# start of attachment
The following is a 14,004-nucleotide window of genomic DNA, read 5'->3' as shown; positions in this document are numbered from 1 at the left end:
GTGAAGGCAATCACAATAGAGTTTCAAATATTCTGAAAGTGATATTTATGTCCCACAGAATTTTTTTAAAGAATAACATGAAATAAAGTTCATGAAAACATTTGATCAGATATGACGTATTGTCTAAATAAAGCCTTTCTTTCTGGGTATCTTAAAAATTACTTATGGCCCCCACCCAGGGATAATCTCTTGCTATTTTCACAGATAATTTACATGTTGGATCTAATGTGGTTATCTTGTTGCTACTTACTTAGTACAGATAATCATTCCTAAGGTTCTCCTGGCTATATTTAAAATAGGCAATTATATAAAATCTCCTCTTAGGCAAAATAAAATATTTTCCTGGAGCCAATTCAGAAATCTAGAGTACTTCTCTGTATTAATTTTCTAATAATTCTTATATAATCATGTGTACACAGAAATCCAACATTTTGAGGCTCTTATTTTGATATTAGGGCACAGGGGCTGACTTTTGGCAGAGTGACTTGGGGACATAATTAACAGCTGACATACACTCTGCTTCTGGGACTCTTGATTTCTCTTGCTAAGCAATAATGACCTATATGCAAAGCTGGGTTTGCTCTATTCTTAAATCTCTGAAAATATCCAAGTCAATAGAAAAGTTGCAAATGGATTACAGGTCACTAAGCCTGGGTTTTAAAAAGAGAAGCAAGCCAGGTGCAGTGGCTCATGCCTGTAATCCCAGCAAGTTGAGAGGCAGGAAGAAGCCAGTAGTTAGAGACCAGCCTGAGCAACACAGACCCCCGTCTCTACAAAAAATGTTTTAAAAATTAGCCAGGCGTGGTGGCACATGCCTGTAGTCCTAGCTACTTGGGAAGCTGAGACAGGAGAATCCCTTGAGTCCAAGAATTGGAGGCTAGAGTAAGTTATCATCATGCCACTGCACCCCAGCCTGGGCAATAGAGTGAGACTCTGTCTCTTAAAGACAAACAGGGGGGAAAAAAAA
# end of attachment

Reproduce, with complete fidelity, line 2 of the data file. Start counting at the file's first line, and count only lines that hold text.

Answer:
GTGAAGGCAATCACAATAGAGTTTCAAATATTCTGAAAGTGATATTTATGTCCCACAGAATTTTTTTAAAGAATAACATGAAATAAAGTTCATGAAAACATTTGATCAGATATGACGTATTGTCTAAATAAAGCCTTTCTTTCTGGGTATCTTAAAAATTACTTATGGCCCCCACCCAGGGATAATCTCTTGCTATTTTCACAGATAATTTACATGTTGGATCTAATGTGGTTATCTTGTTGCTACTTACTTAGTACAGATAATCATTCCTAAGGTTCTCCTGGCTATATTTAAAATAGGCAATTATATAAAATCTCCTCTTAGGCAAAATAAAATATTTTCCTGGAGCCAATTCAGAAATCTAGAGTACTTCTCTGTATTAATTTTCTAATAATTCTTATATAATCATGTGTACACAGAAATCCAACATTTTGAGGCTCTTATTTTGATATTAGGGCACAGGGGCTGACTTTTGGCAGAGTGACTTGGGGACATAATTAACAGCTGACATACACTCTGCTTCTGGGACTCTTGATTTCTCTTGCTAAGCAATAATGACCTATATGCAAAGCTGGGTTTGCTCTATTCTTAAATCTCTGAAAATATCCAAGTCAATAGAAAAGTTGCAAATGGATTACAGGTCACTAAGCCTGGGTTTTAAAAAGAGAAGCAAGCCAGGTGCAGTGGCTCATGCCTGTAATCCCAGCAAGTTGAGAGGCAGGAAGAAGCCAGTAGTTAGAGACCAGCCTGAGCAACACAGACCCCCGTCTCTACAAAAAATGTTTTAAAAATTAGCCAGGCGTGGTGGCACATGCCTGTAGTCCTAGCTACTTGGGAAGCTGAGACAGGAGAATCCCTTGAGTCCAAGAATTGGAGGCTAGAGTAAGTTATCATCATGCCACTGCACCCCAGCCTGGGCAATAGAGTGAGACTCTGTCTCTTAAAGACAAACAGGGGGGAAAAAAAA